The prospect of the Keystone XL pipeline being approved by the incoming Trump administration will have little effect on Prime Minister Justin Trudeau's plans to get Canada's oil to market.
Federal Natural Resources Minister Jim Carr says Canada has moved on to a whole different plan for its oil exports, and the once crucial Keystone XL pipeline has become less of a priority.
"It doesn't get oil to export markets in Asia," said Carr as he left his government's cabinet meeting Tuesday.
"It's a goal of the government of Canada to expand its export markets."
President-elect Donald Trump has promised to grant a permit to TransCanada's Keystone XL project that would carry more than 800,000 thousand barrels of oil a day from Alberta to refineries in Texas. President Barack Obama rejected the pipeline last year.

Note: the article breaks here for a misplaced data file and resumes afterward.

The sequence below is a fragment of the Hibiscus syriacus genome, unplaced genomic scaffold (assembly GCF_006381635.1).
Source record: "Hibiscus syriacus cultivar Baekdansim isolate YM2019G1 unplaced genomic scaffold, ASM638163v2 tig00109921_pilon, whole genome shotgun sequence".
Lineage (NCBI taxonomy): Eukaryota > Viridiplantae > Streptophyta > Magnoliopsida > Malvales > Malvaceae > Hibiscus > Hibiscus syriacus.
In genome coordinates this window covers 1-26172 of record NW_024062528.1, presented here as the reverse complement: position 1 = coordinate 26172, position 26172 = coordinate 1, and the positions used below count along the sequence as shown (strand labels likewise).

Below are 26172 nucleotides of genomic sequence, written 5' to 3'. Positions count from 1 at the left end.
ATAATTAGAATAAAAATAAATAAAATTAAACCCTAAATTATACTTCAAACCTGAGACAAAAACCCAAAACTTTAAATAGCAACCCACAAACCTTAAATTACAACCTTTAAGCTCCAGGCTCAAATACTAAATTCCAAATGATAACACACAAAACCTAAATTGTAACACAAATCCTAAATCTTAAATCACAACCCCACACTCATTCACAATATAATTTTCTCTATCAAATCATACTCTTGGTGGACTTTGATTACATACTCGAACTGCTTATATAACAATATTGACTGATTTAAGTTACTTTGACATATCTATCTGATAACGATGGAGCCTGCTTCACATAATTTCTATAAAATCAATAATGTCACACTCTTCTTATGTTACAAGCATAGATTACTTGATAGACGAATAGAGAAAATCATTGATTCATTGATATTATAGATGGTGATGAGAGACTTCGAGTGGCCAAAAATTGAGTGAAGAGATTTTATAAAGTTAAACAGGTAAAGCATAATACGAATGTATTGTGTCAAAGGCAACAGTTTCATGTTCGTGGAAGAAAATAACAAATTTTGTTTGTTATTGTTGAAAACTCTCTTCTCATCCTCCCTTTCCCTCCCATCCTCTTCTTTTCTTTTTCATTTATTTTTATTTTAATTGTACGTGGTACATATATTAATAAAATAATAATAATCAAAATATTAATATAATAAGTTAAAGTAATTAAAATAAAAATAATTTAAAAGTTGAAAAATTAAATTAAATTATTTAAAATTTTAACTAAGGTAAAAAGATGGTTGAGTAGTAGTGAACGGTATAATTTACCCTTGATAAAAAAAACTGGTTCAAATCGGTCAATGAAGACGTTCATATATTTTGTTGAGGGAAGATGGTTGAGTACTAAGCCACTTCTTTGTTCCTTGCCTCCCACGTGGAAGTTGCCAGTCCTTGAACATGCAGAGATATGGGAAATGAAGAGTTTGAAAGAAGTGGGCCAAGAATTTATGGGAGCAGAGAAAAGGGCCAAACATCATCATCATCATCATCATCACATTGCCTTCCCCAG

Almost all of Canada's oil is currently being exported to the U.S. Pipelines that carry oil from Canada are at capacity, so a lot of it is going by rail. Canadian oil also faces a significant discount in U.S. Midwest refineries because it's heavier and more expensive to refine than light crude.
Carr said his government wants to take a new approach.
"I think that if you listen to what the prime minister has said about moving our resources sustainably, the importance of responding to the demands in other export markets, and not to solely rely on one major market," he said. "That is the sensible approach to take and nothing has changed."
Keystone XL no longer crucial for Canada's oil exports, says natural resources minister - Politics - CBC News